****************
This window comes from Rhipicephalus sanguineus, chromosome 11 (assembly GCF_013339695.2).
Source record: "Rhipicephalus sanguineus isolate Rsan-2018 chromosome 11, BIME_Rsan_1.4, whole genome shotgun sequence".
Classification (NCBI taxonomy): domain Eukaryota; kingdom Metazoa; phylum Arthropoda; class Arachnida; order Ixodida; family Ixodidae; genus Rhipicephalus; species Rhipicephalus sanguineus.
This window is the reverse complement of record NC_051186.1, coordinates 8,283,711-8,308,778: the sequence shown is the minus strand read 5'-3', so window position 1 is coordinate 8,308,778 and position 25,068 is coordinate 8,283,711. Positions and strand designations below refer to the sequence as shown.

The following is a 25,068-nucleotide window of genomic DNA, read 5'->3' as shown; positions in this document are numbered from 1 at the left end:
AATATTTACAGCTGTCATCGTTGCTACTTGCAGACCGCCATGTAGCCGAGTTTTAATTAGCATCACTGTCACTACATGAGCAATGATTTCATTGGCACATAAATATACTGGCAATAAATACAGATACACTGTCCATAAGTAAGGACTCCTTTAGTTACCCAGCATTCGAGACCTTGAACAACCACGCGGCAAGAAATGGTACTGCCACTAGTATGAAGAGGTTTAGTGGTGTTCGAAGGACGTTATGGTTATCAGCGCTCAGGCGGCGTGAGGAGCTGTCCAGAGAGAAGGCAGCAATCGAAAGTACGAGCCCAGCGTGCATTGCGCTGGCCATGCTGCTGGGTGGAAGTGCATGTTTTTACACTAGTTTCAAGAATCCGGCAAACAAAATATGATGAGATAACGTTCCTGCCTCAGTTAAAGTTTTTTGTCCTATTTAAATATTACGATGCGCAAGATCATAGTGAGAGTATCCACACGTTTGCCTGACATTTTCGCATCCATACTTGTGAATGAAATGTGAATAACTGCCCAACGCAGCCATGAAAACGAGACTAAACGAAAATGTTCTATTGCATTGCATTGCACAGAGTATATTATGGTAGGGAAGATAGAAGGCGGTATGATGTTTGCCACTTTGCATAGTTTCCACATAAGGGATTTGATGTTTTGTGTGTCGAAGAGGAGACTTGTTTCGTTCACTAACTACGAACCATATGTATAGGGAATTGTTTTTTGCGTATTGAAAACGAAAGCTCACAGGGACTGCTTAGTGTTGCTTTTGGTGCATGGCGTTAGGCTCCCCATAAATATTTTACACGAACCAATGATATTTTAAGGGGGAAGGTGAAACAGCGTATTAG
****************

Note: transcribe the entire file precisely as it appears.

This window comes from Rhipicephalus sanguineus, chromosome 11 (assembly GCF_013339695.2).
Source record: "Rhipicephalus sanguineus isolate Rsan-2018 chromosome 11, BIME_Rsan_1.4, whole genome shotgun sequence".
Classification (NCBI taxonomy): domain Eukaryota; kingdom Metazoa; phylum Arthropoda; class Arachnida; order Ixodida; family Ixodidae; genus Rhipicephalus; species Rhipicephalus sanguineus.
This window is the reverse complement of record NC_051186.1, coordinates 8,283,711-8,308,778: the sequence shown is the minus strand read 5'-3', so window position 1 is coordinate 8,308,778 and position 25,068 is coordinate 8,283,711. Positions and strand designations below refer to the sequence as shown.

The following is a 25,068-nucleotide window of genomic DNA, read 5'->3' as shown; positions in this document are numbered from 1 at the left end:
AATATTTACAGCTGTCATCGTTGCTACTTGCAGACCGCCATGTAGCCGAGTTTTAATTAGCATCACTGTCACTACATGAGCAATGATTTCATTGGCACATAAATATACTGGCAATAAATACAGATACACTGTCCATAAGTAAGGACTCCTTTAGTTACCCAGCATTCGAGACCTTGAACAACCACGCGGCAAGAAATGGTACTGCCACTAGTATGAAGAGGTTTAGTGGTGTTCGAAGGACGTTATGGTTATCAGCGCTCAGGCGGCGTGAGGAGCTGTCCAGAGAGAAGGCAGCAATCGAAAGTACGAGCCCAGCGTGCATTGCGCTGGCCATGCTGCTGGGTGGAAGTGCATGTTTTTACACTAGTTTCAAGAATCCGGCAAACAAAATATGATGAGATAACGTTCCTGCCTCAGTTAAAGTTTTTTGTCCTATTTAAATATTACGATGCGCAAGATCATAGTGAGAGTATCCACACGTTTGCCTGACATTTTCGCATCCATACTTGTGAATGAAATGTGAATAACTGCCCAACGCAGCCATGAAAACGAGACTAAACGAAAATGTTCTATTGCATTGCATTGCACAGAGTATATTATGGTAGGGAAGATAGAAGGCGGTATGATGTTTGCCACTTTGCATAGTTTCCACATAAGGGATTTGATGTTTTGTGTGTCGAAGAGGAGACTTGTTTCGTTCACTAACTACGAACCATATGTATAGGGAATTGTTTTTTGCGTATTGAAAACGAAAGCTCACAGGGACTGCTTAGTGTTGCTTTTGGTGCATGGCGTTAGGCTCCCCATAAATATTTTACACGAACCAATGATATTTTAAGGGGGAAGGTGAAACAGCGTATTAG